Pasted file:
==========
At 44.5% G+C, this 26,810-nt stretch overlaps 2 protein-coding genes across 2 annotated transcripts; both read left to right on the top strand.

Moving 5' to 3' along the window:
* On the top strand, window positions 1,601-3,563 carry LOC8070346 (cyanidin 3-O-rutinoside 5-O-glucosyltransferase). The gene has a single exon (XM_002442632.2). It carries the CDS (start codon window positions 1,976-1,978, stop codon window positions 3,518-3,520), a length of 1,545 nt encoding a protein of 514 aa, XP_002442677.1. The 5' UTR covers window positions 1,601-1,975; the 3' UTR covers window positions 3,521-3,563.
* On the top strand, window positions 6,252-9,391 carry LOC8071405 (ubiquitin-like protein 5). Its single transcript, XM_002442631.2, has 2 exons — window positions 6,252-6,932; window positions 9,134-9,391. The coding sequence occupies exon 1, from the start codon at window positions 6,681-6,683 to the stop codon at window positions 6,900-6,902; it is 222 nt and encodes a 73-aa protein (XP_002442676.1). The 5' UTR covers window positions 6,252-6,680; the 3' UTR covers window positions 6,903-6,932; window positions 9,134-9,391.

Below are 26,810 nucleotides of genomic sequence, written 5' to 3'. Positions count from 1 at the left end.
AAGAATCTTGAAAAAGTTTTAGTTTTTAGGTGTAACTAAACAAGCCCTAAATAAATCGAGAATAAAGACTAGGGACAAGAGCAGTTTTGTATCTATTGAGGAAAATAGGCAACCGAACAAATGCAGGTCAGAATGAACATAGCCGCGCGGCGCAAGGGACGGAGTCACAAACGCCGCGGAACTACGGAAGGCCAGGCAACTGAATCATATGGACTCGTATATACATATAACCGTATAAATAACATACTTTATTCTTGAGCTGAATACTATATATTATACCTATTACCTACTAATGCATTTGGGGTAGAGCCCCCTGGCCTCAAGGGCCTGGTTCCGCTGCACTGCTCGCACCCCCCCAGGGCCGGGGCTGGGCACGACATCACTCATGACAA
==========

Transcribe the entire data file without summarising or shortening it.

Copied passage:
At 44.5% G+C, this 26,810-nt stretch overlaps 2 protein-coding genes across 2 annotated transcripts; both read left to right on the top strand.

Moving 5' to 3' along the window:
* On the top strand, window positions 1,601-3,563 carry LOC8070346 (cyanidin 3-O-rutinoside 5-O-glucosyltransferase). The gene has a single exon (XM_002442632.2). It carries the CDS (start codon window positions 1,976-1,978, stop codon window positions 3,518-3,520), a length of 1,545 nt encoding a protein of 514 aa, XP_002442677.1. The 5' UTR covers window positions 1,601-1,975; the 3' UTR covers window positions 3,521-3,563.
* On the top strand, window positions 6,252-9,391 carry LOC8071405 (ubiquitin-like protein 5). Its single transcript, XM_002442631.2, has 2 exons — window positions 6,252-6,932; window positions 9,134-9,391. The coding sequence occupies exon 1, from the start codon at window positions 6,681-6,683 to the stop codon at window positions 6,900-6,902; it is 222 nt and encodes a 73-aa protein (XP_002442676.1). The 5' UTR covers window positions 6,252-6,680; the 3' UTR covers window positions 6,903-6,932; window positions 9,134-9,391.

Below are 26,810 nucleotides of genomic sequence, written 5' to 3'. Positions count from 1 at the left end.
AAGAATCTTGAAAAAGTTTTAGTTTTTAGGTGTAACTAAACAAGCCCTAAATAAATCGAGAATAAAGACTAGGGACAAGAGCAGTTTTGTATCTATTGAGGAAAATAGGCAACCGAACAAATGCAGGTCAGAATGAACATAGCCGCGCGGCGCAAGGGACGGAGTCACAAACGCCGCGGAACTACGGAAGGCCAGGCAACTGAATCATATGGACTCGTATATACATATAACCGTATAAATAACATACTTTATTCTTGAGCTGAATACTATATATTATACCTATTACCTACTAATGCATTTGGGGTAGAGCCCCCTGGCCTCAAGGGCCTGGTTCCGCTGCACTGCTCGCACCCCCCCAGGGCCGGGGCTGGGCACGACATCACTCATGACAA